Wristband Ban Violates Gay Student’s First Amendment Rights
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PEORIA, AZ – After a school principal told a gay 14-year-old student to turn his rainbow wristband inside-out or stop wearing it to school, the American Civil Liberties Union today demanded that the school district rescind its ban of the wristband. In a letter sent to Peoria Unified School District, the ACLU said that the principal’s demand violates Chris Quintanilla’s constitutional rights, pointing to a 40-year-old landmark Supreme Court decision guaranteeing students’ free speech and expression.
“When I asked my son’s principal why he wouldn’t be allowed to wear his wristband to school anymore, he said some teachers found it offensive,” said Natali Quintanilla, mother of the eighth grader whose wristband was banned. “My son is honest and happy about who he is, and I love him and support his right to be himself. There are a lot of things teachers should be more concerned about than one little wristband – like educating our children.”
Quintanilla contacted the ACLU last month after her son Chris’s principal told her he wouldn’t allow her son to wear his cloth wristband with words “Rainbows are gay” to school anymore. When her son was harassed for being gay earlier this school year, Quintanilla said the same principal told her, “If he didn’t put it out there the way he does, he wouldn’t have much of a problem.”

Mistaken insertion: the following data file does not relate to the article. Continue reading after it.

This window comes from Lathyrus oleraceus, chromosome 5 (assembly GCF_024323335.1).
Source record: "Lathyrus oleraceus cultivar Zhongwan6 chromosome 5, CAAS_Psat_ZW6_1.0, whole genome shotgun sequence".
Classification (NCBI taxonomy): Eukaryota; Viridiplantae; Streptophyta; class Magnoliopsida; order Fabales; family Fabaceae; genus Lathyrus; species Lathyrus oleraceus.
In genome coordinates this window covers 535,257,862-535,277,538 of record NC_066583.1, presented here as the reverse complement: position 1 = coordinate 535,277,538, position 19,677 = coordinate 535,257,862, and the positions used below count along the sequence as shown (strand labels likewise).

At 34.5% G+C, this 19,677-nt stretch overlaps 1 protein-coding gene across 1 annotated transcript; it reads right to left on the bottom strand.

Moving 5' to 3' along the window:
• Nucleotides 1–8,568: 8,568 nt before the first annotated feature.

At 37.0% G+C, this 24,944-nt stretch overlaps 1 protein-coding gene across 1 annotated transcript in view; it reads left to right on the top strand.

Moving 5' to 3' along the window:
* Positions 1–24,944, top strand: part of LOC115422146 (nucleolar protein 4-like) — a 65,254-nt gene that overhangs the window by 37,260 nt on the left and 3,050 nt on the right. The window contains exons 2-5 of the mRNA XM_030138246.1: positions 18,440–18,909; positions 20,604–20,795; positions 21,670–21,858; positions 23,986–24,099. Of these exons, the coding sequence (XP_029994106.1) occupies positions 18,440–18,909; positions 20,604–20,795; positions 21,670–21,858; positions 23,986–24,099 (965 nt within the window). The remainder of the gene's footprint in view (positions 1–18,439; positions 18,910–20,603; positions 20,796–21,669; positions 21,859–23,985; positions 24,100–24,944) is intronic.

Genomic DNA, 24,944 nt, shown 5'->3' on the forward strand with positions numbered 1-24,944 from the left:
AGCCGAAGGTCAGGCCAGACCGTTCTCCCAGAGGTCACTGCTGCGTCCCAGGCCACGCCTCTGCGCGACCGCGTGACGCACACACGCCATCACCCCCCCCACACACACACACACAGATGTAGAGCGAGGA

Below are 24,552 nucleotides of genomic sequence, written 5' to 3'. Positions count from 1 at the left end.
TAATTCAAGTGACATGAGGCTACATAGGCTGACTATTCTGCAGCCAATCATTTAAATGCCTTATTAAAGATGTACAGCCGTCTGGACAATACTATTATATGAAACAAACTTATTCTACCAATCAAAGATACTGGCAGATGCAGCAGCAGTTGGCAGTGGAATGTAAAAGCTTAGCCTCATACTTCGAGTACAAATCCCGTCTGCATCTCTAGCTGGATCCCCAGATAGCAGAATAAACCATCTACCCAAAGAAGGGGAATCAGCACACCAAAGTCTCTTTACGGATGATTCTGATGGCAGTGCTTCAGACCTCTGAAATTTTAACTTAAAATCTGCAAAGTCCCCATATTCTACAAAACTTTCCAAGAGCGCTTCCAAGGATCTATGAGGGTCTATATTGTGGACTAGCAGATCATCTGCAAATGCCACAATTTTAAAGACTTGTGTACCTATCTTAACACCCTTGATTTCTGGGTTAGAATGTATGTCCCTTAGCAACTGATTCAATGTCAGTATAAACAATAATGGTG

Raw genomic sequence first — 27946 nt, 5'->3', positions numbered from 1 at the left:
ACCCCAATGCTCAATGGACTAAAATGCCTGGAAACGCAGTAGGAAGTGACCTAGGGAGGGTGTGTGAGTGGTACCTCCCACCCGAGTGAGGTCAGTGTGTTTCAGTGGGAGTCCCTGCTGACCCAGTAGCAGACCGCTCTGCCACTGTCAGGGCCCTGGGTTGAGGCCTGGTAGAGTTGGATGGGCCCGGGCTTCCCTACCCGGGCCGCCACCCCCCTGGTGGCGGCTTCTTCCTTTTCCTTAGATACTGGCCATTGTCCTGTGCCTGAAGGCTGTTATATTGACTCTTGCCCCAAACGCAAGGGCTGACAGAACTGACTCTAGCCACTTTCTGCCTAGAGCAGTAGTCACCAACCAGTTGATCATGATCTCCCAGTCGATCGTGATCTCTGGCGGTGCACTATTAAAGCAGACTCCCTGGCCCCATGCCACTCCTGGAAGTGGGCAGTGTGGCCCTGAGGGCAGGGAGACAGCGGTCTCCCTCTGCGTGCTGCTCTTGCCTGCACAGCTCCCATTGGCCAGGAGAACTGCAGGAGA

The wristband banned by Peoria Unified School District.
The Supreme Court has held that students have a right to free speech at school, and that includes gay students. The ACLU has won dozens of cases over the years where schools have tried to get away with illegal censorship,” said Elizabeth Gill, staff attorney for the ACLU national Lesbian Gay Bisexual Transgender Project. “A handful of teachers supposedly working themselves into a tizzy over one little wristband is hardly an excuse for violating Chris Quintanilla’s right to free speech.”
Today’s letter refers to 1969’s U.S. Supreme Court decision in
“When schools censor students like this, they are failing one of the most important civics lessons there is,” said Dan Pochoda, Legal Director of the ACLU of Arizona. “Schools should respect the Constitution and encourage all students – lesbian, gay, bisexual, and straight – to appreciate and exercise their freedoms, rather than illegally trying to silence them.”
The ACLU has given the school ten days to respond to its letter, a copy of which is available at /files/pdfs/lgbt/schoolsyouth/az_armb_letter.pdf.
In recent years, the ACLU has used Tinker often to protect the free speech rights of LGBT students and their friends, including:
A video about the rainbow ban that led to the Gillman case can be seen at /lgbt/youth/38778res20090224.html.